While lying in bed for another three or five minutes may seem necessary to your tired body, the fact of the matter is, you aren't getting any additional rest after the first alarm goes off.
You're essentially just wasting time.
Let's make an assumption that you spend 20 minutes each morning fighting the alarm clock.
That's 20 minutes that you could use to take a shower and get dressed. That's 20 minutes you could use to eat a leisurely breakfast and read a book.
That's 20 minutes you could use to arrive at work early and get a head start.
You get the picture.
3. Delete pointless apps.
Downloading games on your phone may seem like fun, but you don't really need worthless apps. Most are nothing more than time-wasters and lead to a lack of productivity.
If you have a bevy of pointless apps on your smartphone, there are two solutions.
The first is to delete them all and only leave the apps you absolutely need. The second option is to replace these nonsensical apps with empowering alternatives that strengthen your brain.
Instead of playing Pokemon Go, download Tetris. Instead of wasting time on Mario Run, play a word-game like Words With Friends.
There are some useful games in the App Store, but you have to be conscientious about the ones you select.
4. Take the TV out of the bedroom.
Minimalist Joshua Becker said,
The evening provides valuable opportunity to meditate, evaluate, and assess your day. This examination leads to learning from our mistakes and growing as humans. Unfortunately, many people will sacrifice this opportunity for the sake of entertainment.
When making the case for removing the TV from the bedroom, Becker points out that what you think about last at the end of each day matters.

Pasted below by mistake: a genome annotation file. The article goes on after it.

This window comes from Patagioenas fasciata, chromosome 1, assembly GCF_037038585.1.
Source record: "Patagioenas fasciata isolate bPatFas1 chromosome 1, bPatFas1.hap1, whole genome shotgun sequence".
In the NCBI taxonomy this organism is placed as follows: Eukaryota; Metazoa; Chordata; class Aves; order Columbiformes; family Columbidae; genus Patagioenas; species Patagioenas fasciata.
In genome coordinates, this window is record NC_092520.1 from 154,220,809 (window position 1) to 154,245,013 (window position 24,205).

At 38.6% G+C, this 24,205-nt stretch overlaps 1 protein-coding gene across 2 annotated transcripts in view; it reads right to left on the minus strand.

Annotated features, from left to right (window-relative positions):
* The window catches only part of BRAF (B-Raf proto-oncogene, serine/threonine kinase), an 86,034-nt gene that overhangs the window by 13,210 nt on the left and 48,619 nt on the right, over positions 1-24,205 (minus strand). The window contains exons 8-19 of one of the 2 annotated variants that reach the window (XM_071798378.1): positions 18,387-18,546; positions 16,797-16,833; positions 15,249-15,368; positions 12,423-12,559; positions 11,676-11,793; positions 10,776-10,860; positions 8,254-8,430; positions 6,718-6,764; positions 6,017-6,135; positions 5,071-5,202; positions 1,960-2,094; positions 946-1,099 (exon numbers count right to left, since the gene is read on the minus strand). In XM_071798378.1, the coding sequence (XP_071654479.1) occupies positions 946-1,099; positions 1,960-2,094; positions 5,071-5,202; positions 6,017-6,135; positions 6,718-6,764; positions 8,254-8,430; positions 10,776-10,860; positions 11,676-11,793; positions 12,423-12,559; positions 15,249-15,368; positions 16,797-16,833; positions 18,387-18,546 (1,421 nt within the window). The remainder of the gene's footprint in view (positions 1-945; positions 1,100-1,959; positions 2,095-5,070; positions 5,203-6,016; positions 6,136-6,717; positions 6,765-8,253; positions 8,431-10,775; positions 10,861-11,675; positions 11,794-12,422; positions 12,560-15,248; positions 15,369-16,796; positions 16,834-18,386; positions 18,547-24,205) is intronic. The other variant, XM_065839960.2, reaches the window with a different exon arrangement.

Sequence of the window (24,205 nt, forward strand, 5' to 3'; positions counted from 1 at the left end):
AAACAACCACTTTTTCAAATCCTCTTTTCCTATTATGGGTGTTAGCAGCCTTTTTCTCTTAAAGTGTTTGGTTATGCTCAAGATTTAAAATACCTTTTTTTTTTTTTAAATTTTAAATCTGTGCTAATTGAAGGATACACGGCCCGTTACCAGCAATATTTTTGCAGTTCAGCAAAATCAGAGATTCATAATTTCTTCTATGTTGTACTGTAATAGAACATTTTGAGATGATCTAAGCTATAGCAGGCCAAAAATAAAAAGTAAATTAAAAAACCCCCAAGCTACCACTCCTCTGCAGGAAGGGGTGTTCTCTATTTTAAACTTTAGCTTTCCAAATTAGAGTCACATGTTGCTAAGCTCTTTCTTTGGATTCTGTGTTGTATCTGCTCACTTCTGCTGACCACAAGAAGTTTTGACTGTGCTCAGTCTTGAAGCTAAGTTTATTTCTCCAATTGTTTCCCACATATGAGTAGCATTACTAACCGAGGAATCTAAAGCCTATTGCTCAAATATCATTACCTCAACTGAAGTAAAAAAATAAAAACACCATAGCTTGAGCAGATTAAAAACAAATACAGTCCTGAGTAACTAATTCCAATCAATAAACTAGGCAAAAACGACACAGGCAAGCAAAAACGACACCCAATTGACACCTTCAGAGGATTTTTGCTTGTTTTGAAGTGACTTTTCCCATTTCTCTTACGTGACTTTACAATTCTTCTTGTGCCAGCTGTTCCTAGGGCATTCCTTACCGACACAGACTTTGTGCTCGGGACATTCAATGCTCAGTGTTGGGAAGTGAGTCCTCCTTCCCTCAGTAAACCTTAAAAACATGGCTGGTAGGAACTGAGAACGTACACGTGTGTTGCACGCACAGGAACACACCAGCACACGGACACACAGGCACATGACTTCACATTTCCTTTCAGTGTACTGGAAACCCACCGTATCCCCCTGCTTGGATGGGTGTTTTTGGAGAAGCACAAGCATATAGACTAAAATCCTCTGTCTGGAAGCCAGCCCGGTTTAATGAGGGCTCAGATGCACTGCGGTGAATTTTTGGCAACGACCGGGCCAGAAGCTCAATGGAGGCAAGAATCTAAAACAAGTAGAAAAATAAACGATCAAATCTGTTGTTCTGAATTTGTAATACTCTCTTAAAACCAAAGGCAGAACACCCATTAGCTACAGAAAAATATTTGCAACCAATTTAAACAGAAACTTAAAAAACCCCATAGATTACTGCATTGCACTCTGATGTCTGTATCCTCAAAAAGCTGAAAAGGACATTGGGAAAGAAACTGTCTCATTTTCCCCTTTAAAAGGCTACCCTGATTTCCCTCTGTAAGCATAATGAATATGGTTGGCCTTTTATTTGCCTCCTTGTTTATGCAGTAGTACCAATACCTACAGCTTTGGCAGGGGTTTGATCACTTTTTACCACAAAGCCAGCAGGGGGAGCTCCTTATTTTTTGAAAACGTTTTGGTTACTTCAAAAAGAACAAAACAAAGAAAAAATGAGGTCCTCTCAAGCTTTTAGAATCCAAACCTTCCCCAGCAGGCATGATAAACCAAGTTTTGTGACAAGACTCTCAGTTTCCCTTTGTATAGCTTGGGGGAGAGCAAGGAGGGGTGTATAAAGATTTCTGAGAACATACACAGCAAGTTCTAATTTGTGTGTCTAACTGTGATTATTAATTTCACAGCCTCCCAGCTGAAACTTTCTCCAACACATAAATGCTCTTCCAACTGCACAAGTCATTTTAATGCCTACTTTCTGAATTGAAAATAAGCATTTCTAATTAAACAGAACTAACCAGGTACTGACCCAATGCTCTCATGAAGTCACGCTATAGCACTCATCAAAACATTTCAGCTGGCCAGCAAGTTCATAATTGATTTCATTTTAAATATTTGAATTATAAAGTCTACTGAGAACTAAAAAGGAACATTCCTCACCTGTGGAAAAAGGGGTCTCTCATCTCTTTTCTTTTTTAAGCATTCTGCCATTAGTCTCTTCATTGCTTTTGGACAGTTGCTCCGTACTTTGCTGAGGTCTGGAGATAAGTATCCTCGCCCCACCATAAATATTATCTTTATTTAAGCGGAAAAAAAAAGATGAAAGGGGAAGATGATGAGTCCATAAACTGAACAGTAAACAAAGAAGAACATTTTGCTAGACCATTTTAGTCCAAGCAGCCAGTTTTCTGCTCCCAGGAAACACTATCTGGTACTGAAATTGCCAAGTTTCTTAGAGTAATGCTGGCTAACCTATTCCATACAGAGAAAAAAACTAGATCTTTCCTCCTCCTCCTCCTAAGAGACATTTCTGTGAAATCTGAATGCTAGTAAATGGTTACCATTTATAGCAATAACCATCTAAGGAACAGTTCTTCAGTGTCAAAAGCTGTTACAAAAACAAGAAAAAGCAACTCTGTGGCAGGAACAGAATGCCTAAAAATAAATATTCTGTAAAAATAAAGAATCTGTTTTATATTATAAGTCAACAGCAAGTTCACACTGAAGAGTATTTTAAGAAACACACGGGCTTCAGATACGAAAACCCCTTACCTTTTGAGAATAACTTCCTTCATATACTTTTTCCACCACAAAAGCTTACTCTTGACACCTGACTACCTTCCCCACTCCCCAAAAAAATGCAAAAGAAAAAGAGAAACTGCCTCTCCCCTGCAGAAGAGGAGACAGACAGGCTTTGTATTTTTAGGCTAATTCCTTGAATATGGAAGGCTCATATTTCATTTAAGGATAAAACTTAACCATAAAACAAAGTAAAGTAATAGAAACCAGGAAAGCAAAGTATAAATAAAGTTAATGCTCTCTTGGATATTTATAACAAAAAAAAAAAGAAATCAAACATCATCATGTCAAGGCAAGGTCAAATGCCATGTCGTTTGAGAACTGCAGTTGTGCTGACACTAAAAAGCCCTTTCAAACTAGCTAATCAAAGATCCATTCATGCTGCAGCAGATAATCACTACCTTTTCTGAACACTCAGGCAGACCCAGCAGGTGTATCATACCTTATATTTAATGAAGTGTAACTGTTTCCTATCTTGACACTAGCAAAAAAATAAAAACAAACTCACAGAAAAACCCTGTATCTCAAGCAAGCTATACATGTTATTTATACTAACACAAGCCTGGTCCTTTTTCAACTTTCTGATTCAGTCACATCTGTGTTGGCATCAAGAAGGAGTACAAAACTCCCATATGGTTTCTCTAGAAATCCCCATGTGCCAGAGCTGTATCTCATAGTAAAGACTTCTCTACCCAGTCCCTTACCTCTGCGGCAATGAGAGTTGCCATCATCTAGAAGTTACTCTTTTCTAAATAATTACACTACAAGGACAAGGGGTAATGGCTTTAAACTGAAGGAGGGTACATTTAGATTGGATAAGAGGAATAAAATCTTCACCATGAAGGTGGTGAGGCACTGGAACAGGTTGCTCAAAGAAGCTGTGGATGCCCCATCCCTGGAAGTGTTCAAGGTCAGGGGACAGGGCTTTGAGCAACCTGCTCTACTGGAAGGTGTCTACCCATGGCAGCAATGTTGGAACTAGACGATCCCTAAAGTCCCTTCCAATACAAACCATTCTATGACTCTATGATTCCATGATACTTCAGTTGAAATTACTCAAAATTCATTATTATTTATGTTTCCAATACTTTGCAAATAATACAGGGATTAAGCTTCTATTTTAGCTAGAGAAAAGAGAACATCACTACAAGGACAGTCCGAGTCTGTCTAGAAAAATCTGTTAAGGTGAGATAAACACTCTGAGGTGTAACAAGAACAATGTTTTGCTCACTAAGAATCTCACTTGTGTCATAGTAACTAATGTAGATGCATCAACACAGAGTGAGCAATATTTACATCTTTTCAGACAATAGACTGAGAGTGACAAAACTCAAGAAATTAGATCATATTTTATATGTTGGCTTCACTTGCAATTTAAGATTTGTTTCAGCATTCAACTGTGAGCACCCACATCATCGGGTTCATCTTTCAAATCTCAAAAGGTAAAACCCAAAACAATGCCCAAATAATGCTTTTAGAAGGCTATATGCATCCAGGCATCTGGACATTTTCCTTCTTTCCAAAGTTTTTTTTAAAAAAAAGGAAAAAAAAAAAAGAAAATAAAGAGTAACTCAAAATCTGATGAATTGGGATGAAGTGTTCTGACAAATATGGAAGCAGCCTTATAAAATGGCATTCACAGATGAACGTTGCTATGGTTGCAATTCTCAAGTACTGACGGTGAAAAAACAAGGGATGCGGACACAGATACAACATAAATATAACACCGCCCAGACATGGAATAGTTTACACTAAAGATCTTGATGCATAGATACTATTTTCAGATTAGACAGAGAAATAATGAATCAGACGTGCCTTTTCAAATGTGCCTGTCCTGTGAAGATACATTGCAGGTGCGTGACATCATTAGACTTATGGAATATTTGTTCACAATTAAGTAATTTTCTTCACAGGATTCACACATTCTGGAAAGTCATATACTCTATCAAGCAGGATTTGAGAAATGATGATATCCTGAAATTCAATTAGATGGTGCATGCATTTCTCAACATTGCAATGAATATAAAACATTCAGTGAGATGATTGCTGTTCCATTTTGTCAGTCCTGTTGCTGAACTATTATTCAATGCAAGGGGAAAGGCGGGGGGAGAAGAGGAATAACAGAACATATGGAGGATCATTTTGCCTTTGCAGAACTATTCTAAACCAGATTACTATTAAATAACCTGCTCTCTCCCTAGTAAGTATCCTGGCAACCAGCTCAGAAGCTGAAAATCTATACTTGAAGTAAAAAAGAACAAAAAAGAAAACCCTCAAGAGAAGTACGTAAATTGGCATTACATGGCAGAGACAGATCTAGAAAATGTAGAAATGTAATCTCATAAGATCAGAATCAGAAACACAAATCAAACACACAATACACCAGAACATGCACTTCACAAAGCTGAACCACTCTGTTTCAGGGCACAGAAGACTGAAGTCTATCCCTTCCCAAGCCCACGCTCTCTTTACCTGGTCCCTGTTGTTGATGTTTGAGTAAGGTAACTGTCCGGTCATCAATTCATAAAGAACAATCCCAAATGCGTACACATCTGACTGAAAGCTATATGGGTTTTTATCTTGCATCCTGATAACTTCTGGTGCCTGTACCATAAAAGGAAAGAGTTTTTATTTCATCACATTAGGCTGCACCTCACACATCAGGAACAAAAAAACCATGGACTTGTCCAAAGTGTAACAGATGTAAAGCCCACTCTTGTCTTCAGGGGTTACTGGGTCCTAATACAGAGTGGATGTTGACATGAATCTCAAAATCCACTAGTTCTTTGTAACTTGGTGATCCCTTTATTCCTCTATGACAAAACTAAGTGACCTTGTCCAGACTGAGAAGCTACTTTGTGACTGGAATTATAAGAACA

If you're spending all of your time watching TV, then you're missing an opportunity to reflect on the day and plan for the next one.
In other words, you're wasting precious time.
5. Find a job that lets you work remotely.
If you have a long commute to and from work – say one hour each way – you're essentially extending your work schedule by 10 hours per week.
Imagine if you could remove this commute. You could either spend 10 additional hours working – increasing output – or doing something else even more meaningful.
While not always possible in all organizations, many companies are becoming more comfortable with the idea of remote working.
By working from home at least a couple of days per week, you can spend less time in the car and more time getting things done.
6. Learn how to say, "no."
Matt Ehrlichman, CEO of Porch, said,
When time is thin and the stakes are high, one of the most important skills to have as an entrepreneur is the ability to say no to things that don't align with your true priorities.
This final suggestion is simple, yet challenging. If you want to maximize your productivity, you must learn how to say no.
Otherwise, you're living on other people's terms and not saving enough time for yourself.
Ehrlichman provides a number of suggestions and pointers for knowing when to say no, so be sure to check them out.
Reclaim your productivity
It's time for you to stop wasting your life away with meaningless tasks and habits.
While there's nothing wrong with watching a little TV, scrolling through Facebook, checking your email or getting stuck in traffic for a few minutes, you can't let unimportant things rule your schedule.
Reclaim your productivity by making a conscious effort to maximize your time each and every day.